Back back to the 90s we go, and we’re going back further than The Players Club, back to 1995 with Higher Learning. A classic “black” movie that explored the college/university experience for black and white Americans. With an original plot and surprisingly good acting…Higher Learning has all the makings of a great film but it slips in several areas.
The acting in this film is top notch, especially with the leads…Omar Epps makes a gripping performance as Malik Williams and Lawrence Fishburn also shines as Professor Maurice Phipps. This felt like Boyz in the Hood 2.0 because it used John Singleton’s style but included white people and their experiences with race. The plot is shaky at times but the major plot of Remy (Michael Rappaport) versus Malik was gripping and genuinely has the audience shocked, especially with the ending. This film had one of the best endings I have ever watched, the raw emotions, metaphors and life lessons stood out in this flick.
Singleton weighs too much on some white characters in this film…like Kristen Connor (Kristy Swanson) story arch seems forced and too quick. Maybe it was the producers who pushed her story but in the middle and ending of the feature you start to ask yourself “why are we focusing on her?”. Remy and his other white supremacist posse had a better story line and moved the plot forward. The lack of depth with some supporting characters was also disappointing, Deja plays a big role in this film especially near the end…why wasn’t her character explored? Why wasn’t Remy’s mental illness or disability explored? These are gaps that the filmmaker or production team should have explored. Unfortunately the sound track was not great…it was okay and that was surprising because this is a John Singleton film.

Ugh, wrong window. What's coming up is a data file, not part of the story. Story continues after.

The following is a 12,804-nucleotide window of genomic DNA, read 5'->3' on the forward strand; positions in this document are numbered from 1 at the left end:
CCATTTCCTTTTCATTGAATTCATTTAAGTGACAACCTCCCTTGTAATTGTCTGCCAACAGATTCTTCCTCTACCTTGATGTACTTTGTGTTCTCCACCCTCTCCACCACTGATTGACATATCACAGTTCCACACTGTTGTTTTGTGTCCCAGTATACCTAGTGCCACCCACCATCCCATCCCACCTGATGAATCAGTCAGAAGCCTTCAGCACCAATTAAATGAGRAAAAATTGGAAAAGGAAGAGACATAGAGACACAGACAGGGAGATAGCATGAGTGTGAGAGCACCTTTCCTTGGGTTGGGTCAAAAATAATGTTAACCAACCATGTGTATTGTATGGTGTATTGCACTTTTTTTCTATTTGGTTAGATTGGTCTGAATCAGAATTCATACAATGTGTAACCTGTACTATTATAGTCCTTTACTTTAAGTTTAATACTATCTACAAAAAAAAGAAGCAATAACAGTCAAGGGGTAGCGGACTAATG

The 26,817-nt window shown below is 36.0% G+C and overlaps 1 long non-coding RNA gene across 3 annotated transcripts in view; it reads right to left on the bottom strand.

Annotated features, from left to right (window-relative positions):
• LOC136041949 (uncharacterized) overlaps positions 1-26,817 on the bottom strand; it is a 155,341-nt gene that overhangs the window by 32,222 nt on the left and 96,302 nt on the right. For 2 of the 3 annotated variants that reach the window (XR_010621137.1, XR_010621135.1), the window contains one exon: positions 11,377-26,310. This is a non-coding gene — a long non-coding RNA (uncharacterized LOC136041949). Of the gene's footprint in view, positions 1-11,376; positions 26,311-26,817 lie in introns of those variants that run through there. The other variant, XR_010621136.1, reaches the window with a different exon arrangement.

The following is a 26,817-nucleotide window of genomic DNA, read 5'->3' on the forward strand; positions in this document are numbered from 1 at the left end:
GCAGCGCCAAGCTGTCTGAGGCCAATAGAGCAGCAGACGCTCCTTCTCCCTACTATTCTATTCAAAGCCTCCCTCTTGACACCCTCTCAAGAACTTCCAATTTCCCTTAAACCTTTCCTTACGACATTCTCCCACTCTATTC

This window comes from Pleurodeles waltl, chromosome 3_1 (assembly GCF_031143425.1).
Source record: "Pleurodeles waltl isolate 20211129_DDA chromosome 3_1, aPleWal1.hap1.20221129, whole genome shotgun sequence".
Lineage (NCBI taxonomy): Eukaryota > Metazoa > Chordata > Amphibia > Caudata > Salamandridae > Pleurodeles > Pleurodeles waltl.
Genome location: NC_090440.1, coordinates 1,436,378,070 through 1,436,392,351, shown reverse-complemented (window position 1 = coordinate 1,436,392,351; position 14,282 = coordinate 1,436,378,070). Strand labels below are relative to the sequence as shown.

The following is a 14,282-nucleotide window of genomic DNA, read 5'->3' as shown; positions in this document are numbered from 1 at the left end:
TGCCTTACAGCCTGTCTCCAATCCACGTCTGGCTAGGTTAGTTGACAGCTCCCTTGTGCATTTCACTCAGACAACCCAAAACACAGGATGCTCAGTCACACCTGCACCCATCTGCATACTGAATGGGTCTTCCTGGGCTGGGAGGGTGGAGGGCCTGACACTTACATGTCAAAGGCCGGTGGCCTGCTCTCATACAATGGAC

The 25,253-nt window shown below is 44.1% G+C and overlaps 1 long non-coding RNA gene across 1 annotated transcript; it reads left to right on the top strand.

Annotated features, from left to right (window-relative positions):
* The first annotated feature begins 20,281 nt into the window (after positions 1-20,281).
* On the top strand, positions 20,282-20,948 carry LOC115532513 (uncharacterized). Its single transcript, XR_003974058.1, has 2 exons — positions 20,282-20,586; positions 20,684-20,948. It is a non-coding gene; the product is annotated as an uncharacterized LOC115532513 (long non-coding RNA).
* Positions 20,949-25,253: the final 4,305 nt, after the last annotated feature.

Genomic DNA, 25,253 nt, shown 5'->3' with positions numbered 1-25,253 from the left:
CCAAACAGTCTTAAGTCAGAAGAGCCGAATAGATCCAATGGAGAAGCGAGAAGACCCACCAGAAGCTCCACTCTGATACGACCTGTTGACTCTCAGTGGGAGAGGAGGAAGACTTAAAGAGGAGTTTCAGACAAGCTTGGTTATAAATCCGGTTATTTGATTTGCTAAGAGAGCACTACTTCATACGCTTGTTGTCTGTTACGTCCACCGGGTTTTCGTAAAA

The Final Take
Higher learning had a lot of highs and sadly some major lows, is this a classic? To some. Is it worth a viewing for it’s messaging and overall take on 90s college/university culture? Absolutely. Did this movie reach it’s full potential? Absolutely not…and that is disappointing.